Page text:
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Jan. 17 --The U.S. Supreme Court Jan. 17 agreed to review whether a state employee who alleges he was fired by an Alabama community college president because he testified under subpoena in a federal criminal trial against a state legislator raises a First Amendment retaliation claim for damages under the Civil Rights Act of 1871 (42 U.S.C. § 1983) (Lane v. Franks, U.S., No. 13-483, cert. granted 1/17/14).
The court granted a petition filed by Edward Lane, former director of the Community Intensive Training for Youth (CITY) program at Central Alabama Community College, who alleged college president Steven Franks violated the First Amendment by firing Lane after he testified before a federal grand jury and at two criminal trials against Suzanne Schmitz, an Alabama state legislator convicted of mail fraud for creating a no-show job for herself at CITY and stealing federal funds.
Lane alleged Franks, in concert with Schmitz's political allies, fired Lane because he had testified against Schmitz at trial. Franks and the college argued Lane, a probationary employee, and other CITY workers were terminated as a budget-cutting move. Lane initially sued both the community college and Franks, but he dropped his claims against the college and ultimately pursued only the Section 1983 claim against Franks.
A federal district court in Alabama granted summary judgment to Franks, ruling that Lane's compelled testimony in the Schmitz trial was not entitled to First Amendment protection because Lane was speaking pursuant to his official job duties rather than as a citizen on a matter of public concern.
In a July 2013 unpublished decision, the U.S. Court of Appeals for the Eleventh Circuit affirmed Lane's speech was not entitled to First Amendment protection and said even if it were, Franks had immunity from damages under Section 1983 ( 2013 BL 234043 (11th Cir. 2013)).
In his petition for review, Lane said the Eleventh Circuit's ruling that a public employee's subpoenaed testimony does not enjoy First Amendment protection is a “uniquely restrictive interpretation” that conflicts with contrary decisions from three other federal circuits.
“The fact that those courts have decided multiple cases specifically rejecting the rationale adopted by the Eleventh Circuit demonstrates that the conflict is intractable and cannot be resolved without this [Supreme] Court's intervention,” Lane said.
The Eleventh Circuit decision also conflicts with Supreme Court precedents regarding both public employee speech and the role of sworn testimony, Lane said.
Under Garcetti v. Ceballos, 547 U.S. 410, 24 IER Cases 737 (2006) , Lane's sworn testimony is protected because he spoke as a citizen on a matter of public concern by opposing official corruption and the societal interest in encouraging public employees to blow the whistle on fraud outweighs any competing employer interest, Lane said.
“Public employees have vital information relating to fraud, waste and abuse in the government,” Lane said. “If the First Amendment fails to protect them when they speak out, there is a substantial risk that they will be deterred from coming forward in the first instance, especially in cases like this one involving powerful public figures who express their willingness to retaliate against whistleblowers.”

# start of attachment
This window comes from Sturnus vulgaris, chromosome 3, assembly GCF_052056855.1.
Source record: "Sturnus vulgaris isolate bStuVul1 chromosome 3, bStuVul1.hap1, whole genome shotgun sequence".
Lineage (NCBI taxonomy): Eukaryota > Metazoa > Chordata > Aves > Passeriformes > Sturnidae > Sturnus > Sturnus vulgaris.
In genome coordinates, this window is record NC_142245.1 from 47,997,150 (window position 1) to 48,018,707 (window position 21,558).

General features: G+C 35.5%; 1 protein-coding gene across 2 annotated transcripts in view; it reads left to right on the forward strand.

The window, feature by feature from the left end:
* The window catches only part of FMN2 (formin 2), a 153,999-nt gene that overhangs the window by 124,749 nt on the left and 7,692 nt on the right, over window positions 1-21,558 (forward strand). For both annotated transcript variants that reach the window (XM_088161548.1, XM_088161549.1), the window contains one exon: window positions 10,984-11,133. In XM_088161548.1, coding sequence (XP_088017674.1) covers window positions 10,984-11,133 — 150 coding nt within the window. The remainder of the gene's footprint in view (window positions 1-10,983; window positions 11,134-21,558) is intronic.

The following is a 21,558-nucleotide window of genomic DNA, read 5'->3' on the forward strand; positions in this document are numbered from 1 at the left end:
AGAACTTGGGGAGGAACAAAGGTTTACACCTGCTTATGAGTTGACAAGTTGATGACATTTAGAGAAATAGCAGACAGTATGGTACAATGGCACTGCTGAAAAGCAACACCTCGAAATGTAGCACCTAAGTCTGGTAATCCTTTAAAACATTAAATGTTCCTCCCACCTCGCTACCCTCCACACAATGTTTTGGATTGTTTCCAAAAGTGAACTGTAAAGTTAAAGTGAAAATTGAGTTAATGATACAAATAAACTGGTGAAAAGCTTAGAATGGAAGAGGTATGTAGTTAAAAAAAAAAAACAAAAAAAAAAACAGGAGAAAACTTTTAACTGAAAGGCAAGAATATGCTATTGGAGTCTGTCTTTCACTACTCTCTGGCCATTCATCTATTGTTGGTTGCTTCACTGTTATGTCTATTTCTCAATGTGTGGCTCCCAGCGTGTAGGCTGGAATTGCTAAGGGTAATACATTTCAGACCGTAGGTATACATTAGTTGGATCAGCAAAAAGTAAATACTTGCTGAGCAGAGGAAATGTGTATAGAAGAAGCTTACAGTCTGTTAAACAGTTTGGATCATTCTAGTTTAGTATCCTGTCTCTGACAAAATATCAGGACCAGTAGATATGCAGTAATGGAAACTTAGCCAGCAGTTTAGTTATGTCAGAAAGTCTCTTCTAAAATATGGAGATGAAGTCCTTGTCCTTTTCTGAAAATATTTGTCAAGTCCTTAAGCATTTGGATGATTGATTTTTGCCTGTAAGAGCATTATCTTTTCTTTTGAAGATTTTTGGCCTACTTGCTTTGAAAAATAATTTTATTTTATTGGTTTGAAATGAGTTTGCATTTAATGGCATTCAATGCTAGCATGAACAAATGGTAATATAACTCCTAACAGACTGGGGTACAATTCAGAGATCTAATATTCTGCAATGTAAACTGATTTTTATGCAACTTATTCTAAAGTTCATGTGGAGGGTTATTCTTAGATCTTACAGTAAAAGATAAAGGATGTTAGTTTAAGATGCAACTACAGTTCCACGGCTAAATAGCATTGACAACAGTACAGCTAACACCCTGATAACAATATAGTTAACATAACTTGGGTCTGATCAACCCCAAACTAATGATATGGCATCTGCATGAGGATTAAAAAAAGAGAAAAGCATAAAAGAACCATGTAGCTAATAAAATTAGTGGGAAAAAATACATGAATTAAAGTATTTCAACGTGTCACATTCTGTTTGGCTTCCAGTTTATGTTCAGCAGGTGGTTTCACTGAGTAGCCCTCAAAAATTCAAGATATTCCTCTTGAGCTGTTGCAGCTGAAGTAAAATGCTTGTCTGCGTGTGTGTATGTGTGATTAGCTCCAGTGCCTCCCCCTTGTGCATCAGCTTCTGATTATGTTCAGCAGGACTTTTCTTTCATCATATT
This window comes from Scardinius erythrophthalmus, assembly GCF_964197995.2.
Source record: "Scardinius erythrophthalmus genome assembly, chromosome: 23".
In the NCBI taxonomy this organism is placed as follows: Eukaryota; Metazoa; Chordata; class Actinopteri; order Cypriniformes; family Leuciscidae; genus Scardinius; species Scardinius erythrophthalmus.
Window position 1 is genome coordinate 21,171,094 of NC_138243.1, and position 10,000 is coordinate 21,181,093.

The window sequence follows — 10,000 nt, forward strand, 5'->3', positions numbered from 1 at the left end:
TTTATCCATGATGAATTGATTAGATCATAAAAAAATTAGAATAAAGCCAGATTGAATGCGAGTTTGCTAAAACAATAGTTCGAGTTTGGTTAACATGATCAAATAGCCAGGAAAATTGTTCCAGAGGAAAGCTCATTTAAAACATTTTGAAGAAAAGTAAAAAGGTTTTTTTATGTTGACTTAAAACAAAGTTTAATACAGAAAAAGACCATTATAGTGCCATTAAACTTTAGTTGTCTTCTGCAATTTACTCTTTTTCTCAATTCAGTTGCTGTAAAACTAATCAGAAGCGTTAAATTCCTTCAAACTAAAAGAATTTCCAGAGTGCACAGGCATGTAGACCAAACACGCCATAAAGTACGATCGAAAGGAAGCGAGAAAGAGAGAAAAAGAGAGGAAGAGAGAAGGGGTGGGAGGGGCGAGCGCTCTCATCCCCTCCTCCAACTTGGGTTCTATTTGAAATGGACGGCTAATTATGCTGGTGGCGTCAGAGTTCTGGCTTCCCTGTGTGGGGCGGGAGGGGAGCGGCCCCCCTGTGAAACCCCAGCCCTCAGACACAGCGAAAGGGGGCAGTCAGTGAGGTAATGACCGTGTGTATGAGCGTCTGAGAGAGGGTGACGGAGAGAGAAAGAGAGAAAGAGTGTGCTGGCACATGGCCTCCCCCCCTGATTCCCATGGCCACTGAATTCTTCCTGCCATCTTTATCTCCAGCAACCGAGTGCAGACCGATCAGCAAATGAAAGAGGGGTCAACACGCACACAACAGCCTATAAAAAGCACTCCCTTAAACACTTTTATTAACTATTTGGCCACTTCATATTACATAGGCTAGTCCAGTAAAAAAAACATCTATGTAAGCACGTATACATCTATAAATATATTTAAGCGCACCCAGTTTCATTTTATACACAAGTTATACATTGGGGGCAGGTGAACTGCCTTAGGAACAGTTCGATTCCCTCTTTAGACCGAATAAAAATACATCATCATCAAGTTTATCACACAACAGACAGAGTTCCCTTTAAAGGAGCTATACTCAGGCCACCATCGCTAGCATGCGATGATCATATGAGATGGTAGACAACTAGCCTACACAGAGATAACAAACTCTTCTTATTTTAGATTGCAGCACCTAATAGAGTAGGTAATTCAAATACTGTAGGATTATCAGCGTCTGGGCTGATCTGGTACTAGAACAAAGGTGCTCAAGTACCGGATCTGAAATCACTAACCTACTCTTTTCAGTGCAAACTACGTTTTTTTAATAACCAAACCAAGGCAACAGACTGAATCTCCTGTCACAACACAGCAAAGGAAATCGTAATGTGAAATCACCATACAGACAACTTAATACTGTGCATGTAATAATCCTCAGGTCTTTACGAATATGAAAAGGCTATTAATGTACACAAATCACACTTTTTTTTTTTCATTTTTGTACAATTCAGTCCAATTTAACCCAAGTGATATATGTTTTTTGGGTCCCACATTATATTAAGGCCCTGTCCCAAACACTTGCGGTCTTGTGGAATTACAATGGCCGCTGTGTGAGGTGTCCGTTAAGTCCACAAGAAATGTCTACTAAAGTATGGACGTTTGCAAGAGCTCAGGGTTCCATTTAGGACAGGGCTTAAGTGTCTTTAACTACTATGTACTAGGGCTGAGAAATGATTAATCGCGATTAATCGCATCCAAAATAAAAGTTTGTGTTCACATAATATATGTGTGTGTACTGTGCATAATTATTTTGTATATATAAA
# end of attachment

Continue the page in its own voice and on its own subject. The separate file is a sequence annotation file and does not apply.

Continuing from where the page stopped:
The “societal interest in public employee speech is at its zenith” when the employee is called upon to testify in court under a subpoena, Lane said.
The public employee in such a case is indistinguishable from any citizen responding to a subpoena and his employee status offers no shield against testifying, Lane said. Such an employee must therefore be deemed “a citizen addressing matters of public concern” under those circumstances, he said.
The appeals court also erred in reasoning that because Lane's testimony touched on his job as CITY director, he necessarily was speaking as an employee on matters of purely private concern, Lane said.
“It makes no sense to hold, as the Eleventh Circuit did, that speech offered in a public forum far removed from petitioner's place of employment, for a purpose unrelated to that employment, is unprotected merely because it related to facts that [Lane] learned on the job,” he said. “This [Supreme] Court's cases stand for exactly the opposite proposition: that the public has a strong interest in hearing from public employees on matters of public concern that implicate those employees' specialized knowledge.”
Lane urged the justices to grant review and reverse the Eleventh Circuit decision. “Any other result would sanction retaliation against a citizen who did nothing more than his duty--as a citizen--to tell the truth in support of a federal criminal investigation,” he said.
Thomas C. Goldstein of Goldstein & Russell in Washington is counsel of record for Lane.
In opposing review, Franks said the Supreme Court should decline to reach the First Amendment issue because both sovereign and qualified immunity “clearly bar” Lane's suit for damages.
“This is because, at the very least, [Franks] was not on fair notice, and [Lane] has never shown, that it was clearly established at the time of [Lane's] August 2008 testimony that (1) [his] testimony was not made pursuant to his official duties as director of CITY but rather was citizen speech protected by the First Amendment, and (2) that testimony pursuant to a subpoena is always protected,” Franks said.
Even if the Supreme Court does consider the First Amendment issue, the Eleventh Circuit's conclusions that Lane's speech was “made pursuant to his duties” as CITY director and that his written job description did not control that inquiry are consistent with Garcetti and raise no issue warranting review, Franks said.
Mark T. Waggoner of Hand Arendall LLC in Birmingham, Ala., is counsel of record for Franks.
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